Thursday, November 06, 2014

SQL Server Query Analyzer

Transact-SQL is best learned by experience. The view from the trenches is usually better than the one from the tower.

Choosing a SQL Editor
The first step on the road to Transact-SQL fluency is to pick a SQL entry and editing tool. You'll use this
facility to enter SQL commands, execute them, and view their results.

The Query Analyzer tool that's included with SQL Server is a respectable SQL entry facility. Those familiar with previous versions of SQL Server will remember this tool as ISQL/W. The new version resembles its predecessor in many ways but sports a slightly more modern interface.

a mere SQL entry facility. In addition to basic query entry and execution facilities, it provides a wealth of analysis and tuning info
The first order of business when you start Query Analyzer is to connect to the server, so make sure your server is running. Enter your username and password when prompted (if your server is newly installed, username sa defaults to an empty password) and select your server name. If Query Analyzer and SQL Server are running on the same machine, you can use"." (a period—with no quotes) or (local) (don't forget the parentheses) for the server name. The user interface of the tool is self-explanatory: You key T-SQL queries into the top pane of the window and view results in the bottom one.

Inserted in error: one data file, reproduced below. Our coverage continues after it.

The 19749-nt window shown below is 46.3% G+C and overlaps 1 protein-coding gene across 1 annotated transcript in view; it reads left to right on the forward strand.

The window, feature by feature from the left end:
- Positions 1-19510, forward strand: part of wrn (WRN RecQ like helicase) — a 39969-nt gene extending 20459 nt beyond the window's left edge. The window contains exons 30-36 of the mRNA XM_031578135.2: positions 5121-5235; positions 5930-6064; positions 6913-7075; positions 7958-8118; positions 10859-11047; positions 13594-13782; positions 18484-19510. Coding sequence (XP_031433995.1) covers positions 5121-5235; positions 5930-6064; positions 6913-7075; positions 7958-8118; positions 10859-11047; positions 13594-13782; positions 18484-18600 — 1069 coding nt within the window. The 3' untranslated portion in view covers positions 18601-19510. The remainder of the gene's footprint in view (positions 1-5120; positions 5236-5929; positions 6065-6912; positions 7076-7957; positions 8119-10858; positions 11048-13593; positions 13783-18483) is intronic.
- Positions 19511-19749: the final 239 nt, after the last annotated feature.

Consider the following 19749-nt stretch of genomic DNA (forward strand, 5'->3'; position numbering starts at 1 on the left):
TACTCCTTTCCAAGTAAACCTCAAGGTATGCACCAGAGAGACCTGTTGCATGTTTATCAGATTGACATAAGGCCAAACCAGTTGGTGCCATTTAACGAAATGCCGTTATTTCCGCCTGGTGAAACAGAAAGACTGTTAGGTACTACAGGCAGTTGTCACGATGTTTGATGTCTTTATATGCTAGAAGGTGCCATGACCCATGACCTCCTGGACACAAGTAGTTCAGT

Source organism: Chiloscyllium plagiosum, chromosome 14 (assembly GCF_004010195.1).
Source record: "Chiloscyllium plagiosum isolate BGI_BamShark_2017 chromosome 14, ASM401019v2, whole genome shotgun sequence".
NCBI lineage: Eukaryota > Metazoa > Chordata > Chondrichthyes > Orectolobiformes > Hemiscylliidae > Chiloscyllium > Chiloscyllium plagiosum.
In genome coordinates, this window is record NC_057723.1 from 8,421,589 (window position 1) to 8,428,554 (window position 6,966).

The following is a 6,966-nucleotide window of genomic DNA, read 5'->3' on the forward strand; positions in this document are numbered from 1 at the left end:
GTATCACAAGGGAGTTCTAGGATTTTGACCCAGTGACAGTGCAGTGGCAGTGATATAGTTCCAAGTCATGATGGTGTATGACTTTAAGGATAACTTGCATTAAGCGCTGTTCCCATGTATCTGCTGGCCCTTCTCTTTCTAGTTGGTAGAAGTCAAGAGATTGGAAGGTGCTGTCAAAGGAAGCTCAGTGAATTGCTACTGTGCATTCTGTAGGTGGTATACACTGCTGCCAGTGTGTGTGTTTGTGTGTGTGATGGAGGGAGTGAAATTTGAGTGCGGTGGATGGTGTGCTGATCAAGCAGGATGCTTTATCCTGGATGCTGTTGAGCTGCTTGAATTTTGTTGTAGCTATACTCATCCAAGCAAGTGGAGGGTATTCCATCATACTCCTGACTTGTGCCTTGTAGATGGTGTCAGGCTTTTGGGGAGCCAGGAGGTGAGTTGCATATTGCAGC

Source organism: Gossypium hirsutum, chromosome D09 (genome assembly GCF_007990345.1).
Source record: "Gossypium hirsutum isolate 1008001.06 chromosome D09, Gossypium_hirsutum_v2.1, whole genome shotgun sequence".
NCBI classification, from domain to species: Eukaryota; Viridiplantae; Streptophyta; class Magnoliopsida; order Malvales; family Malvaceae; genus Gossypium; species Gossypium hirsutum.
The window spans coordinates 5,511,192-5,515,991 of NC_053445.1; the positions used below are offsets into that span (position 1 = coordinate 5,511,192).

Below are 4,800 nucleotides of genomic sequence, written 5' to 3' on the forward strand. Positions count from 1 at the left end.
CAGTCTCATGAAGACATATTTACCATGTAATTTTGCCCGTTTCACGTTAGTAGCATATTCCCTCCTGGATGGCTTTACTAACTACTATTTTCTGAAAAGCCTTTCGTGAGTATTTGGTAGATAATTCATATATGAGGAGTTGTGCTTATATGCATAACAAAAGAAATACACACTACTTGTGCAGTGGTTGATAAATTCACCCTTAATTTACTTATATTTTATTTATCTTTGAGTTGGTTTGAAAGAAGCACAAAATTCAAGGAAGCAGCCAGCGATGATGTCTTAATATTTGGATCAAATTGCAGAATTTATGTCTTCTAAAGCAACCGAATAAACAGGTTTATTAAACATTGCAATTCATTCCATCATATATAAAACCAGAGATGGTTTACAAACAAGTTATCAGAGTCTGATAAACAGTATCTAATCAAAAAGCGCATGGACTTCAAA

The databases currently defined on your server are displayed in a combo-box on each window's toolbar. You can select one from the list to make it the active database for the queries you run in that window. Pressing Ctrl-E, F5, or Alt-X runs your query, while Ctrl-F5 checks it for syntax errors.
TIP
Hot Tip If you execute a query while a selection is active in the edit window, Query Analyzer will
execute the selection rather than the entire query. This is handy for executing queries in steps and
for quickly executing another command without opening a new window.
One of the features sorely missed in Query Analyzer is the Alt-F1 object help facility. In ISQL/W, you could select an object name in the edit window and press Alt-F1 to get help on it. For tables and views, this presented an abbreviated sp_help report. It was quite handy and saved many a trip to a new query window merely to list an object's columns.

If you're a command-line devotee, you may prefer the OSQL utility to Query Analyzer. OSQL is an ODBCbased command-line utility that ships with SQL Server. Like Query Analyzer, OSQL can be used to enter Transact-SQL statements and stored procedures to execute. Once you've entered a query, hit return to drop to a new line, then type GO and hit return again to run it (GO must be leftmost on the line). 

TSQL Tutorials...

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